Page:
couple-in-car

I began researching infidelity about four years ago. My novel, Unsteady Souls, is the result. I believe that infidelity, and the emotions and behaviours behind it, are not well understood in our society. The result is often either the glamourising of affairs, or utter condemnation without reprieve. This lack of understanding is one good reason for the prevalence of extra-marital affairs. The past shows us that whenever we fail to comprehend human behaviour, we expose ourselves to the same vulnerability. In other words, when we don’t learn from our mistakes – and the mistakes of others – history has a tendency to repeat itself.

I have never been in the position of any of my characters, but I have read hundreds of real stories from all sides, as well as numerous articles and books by professionals.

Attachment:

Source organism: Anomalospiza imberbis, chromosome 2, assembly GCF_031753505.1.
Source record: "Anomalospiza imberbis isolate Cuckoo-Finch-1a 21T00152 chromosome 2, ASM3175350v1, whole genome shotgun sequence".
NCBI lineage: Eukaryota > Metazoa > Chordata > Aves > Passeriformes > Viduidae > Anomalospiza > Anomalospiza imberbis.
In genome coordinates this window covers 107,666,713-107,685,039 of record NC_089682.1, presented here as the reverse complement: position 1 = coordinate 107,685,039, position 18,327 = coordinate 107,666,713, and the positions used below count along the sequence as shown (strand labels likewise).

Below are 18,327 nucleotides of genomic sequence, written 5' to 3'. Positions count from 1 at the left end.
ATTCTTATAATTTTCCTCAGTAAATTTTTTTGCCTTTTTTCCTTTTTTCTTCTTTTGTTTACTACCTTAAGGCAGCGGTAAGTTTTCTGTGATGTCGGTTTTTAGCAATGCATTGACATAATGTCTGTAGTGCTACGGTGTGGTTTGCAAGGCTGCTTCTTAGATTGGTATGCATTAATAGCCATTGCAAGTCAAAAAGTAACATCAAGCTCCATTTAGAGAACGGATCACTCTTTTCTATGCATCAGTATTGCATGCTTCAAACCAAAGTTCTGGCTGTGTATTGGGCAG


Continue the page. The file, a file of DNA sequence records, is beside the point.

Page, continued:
It was interesting to read how many people’s views changed when infidelity became a reality about the person they loved and had built a life with, rather than an abstract. Or when people realised what they had done and were at a loss to understand how they could have done it or how to address the changes needed in themselves.

Some of the behaviours in infidelity are counter-intuitive and incredibly difficult to understand, but I wanted to write an infidelity story as realistically as possible, with a journey of understanding for each of the characters, whilst showing the devastation those behaviours can cause.

There are many people rebuilding their lives after infidelity, whether alone or together, and whichever side of it someone is on, I’ve seen that it takes immense courage to work towards reconciliation or to end the marriage, because it often means either accepting a terrible betrayal, or working every day on the darkest parts of oneself and living with the guilt of the pain caused.